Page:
Home > Archives (2006 on) > 2013 > Reflections on GATT Debate | Economic Reforms: Need for Reappraisal

Mainstream, VOL LII No 1, December 28, 2013 - ANNUAL 2013

Reflections on GATT Debate | Economic Reforms: Need for Reappraisal

Sunday 29 December 2013, by Nikhil Chakravartty

From N.C.’s Writings

The following lines, written by N.C. precisely twenty years ago, carry considerable relevance in the present scenario.

Reflections on GATT Debate

The storm over the government’s meek submission to the Dunkel Draft as now inscribed in the GATT has not really blown over. It has only subsided for the present. As per our Constitution, Parliament cannot prevent the government signing treaties, though ratification may be delayed for a very long time—or not ratified at all for years as is the case with the Universal Declaration of Human Rights.

This does not mean that the uproar over it—persisting for nearly a week—was an exercise in futility. Rather it brought home to the government the volume of serious misgivings about the entire economic arrangement to be brought about by the new GATT, to which the government has committed the country. For a government commanding only minority support in the Lok Sabha, this has been a desperate gamble. And this is precisely the reason why the government kept up studied ambiguity on every item that is going to affect the country under the new world trade regime.

If one analyses the Commerce Minister’s prepared statement, it has throughout tried to hide rather than reveal the actual implications of the new world trade regime to be ushered in next year. The Associated Press of America filed from Geneva on December 17 that “Indian farmers and drug companies are likely to be hit by patent fees on seeds and pharmaceuticals”. But our Commerce Minister has tried to cover up even on this point. The fact that the prices of medicines would immediately shoot up could not be denied at the end. The Minister of State for Chemicals, Eduardo Faleiro, glibly held out the assurance that the government could control the prices of medicines through the Drug Price Control Order, knowing fully well that any international commitment on the part of the government can hardly be negated by any control at home—particularly when the present government is so fervently committed to offer oblations to the God of the Market.

The government has never been serious in taking Parliament into confidence about the problems and pitfalls it was facing in the Uruguay Round of negotiations. At the Punta del Este meeting of the GATT in 1986, India put up a firm stand which was sought to be modified rather surreptitiously by a bureaucrats’ lobby but was scotched at Montreal. However, the surrender lobby was never disarmed and the intrigues on their part continued throughout, until they came on top in 1991 with the present government.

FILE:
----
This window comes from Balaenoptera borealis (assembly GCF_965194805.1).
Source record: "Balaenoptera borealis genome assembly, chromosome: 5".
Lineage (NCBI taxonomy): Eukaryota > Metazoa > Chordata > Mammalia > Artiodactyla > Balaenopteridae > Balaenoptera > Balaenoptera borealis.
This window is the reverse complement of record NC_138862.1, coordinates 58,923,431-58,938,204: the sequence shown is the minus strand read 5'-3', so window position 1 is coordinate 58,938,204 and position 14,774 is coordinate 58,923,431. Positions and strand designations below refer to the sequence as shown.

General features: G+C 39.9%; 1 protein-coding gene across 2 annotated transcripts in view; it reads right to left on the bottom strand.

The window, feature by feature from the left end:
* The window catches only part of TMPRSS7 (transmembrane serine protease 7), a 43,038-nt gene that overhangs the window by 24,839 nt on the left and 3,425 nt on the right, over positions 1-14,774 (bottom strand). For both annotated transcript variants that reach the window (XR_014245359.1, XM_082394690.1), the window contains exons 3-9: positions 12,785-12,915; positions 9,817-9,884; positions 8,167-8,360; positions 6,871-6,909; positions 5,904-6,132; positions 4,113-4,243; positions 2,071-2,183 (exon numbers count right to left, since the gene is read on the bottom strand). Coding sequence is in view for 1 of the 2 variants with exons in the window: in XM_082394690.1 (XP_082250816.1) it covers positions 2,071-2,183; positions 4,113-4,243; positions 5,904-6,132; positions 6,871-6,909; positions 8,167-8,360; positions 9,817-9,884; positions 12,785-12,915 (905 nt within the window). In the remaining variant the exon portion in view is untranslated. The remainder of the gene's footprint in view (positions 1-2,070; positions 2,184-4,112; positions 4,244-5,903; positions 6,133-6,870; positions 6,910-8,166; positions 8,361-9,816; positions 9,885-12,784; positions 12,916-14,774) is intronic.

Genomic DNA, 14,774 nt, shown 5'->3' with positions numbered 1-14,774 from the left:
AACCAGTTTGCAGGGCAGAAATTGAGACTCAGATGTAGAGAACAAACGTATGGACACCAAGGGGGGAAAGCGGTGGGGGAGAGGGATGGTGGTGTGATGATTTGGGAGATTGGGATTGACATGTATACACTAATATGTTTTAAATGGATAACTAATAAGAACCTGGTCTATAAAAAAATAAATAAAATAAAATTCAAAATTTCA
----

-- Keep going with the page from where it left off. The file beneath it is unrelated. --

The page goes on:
It needs to be emphasised that the line of surrender was clearly palpable when the Dunkel Draft was first published two years ago. It is no accident that this was precisely the point when the government was practically hijacked by the Fund-Bank mafia as represented by Dr Manmohan Singh and his trusted team. The capitulation line in the GATT fitted in beautifully with the submission to the World Bank’s Structural Adjustment prescription which came into view exactly two years ago. In fact, the Dunkel Draft represented a component, an essential component of Manmohanomics. It would be absurd to think that the Dunkel injunctions could be defied without upsetting the well-entrenched structural adjustment edifice that the present Finance Ministry has set up. And the same argument is being trotted out about the terrible disaster that would engulf the country if India refused to sign the GATT as was done in meeting the argument about India not being able to face its commitments to debt-servicing in 1991. As in the case of the new economic policy the government on the Dunkel Draft has studiously avoided telling Parliament the full implications of each of the items of the elaborate structure of the new GATT.

It needs to be noted that an extensive public campaign of exposure was built up immediately after the Dunkel Draft was released, particularly on the question of patents. No campaign in recent years has mobilised such a wide response from the intellectual community cutting across party lines as has been done in the last two years on the Dunkel Draft. There is no doubt that the government was put into a quandary. On the one hand, it had already surrendered on the economic front to the Fund-Bank dictates thanks to the machinations of Dr Manmohan Singh and his team, and on the other it had to contend with serious objections to the Dunkel Draft by all political parties, including a considerable section of Congressmen. Not surprisingly, the government resorted to the subterfuge of so-called consultations to cover up the footprints of its capitulation at the GATT talks. A Cabinet Sub-Committee was set up with Arjun Singh in the chair to elicit public opinion on the Dunkel Draft. It held a number of meetings with spokesmen of different points of view. Nobody has been told what was the outcome of that exercise. Despite many representations from different bodies, public meetings and dicussions, the government maintained a studied silence at home, while it kept up a virtual policy of inaction at the negotiating table of the Uruguay Round. The question of India taking the initiative in rallying the developing nations to force changes in the world trade pattern could not be a possibility at any stage, since the Indian negotiators themselves were hamstrung by the commitments that the government has through-out been making to the Fund-Bank dictates on the economic front. The government also seemed to be fighting shy of telling the public that compliance with the new GATT regime would not spare us from the penalty under the Special 301 that the US Administration is threatening to impose on this country.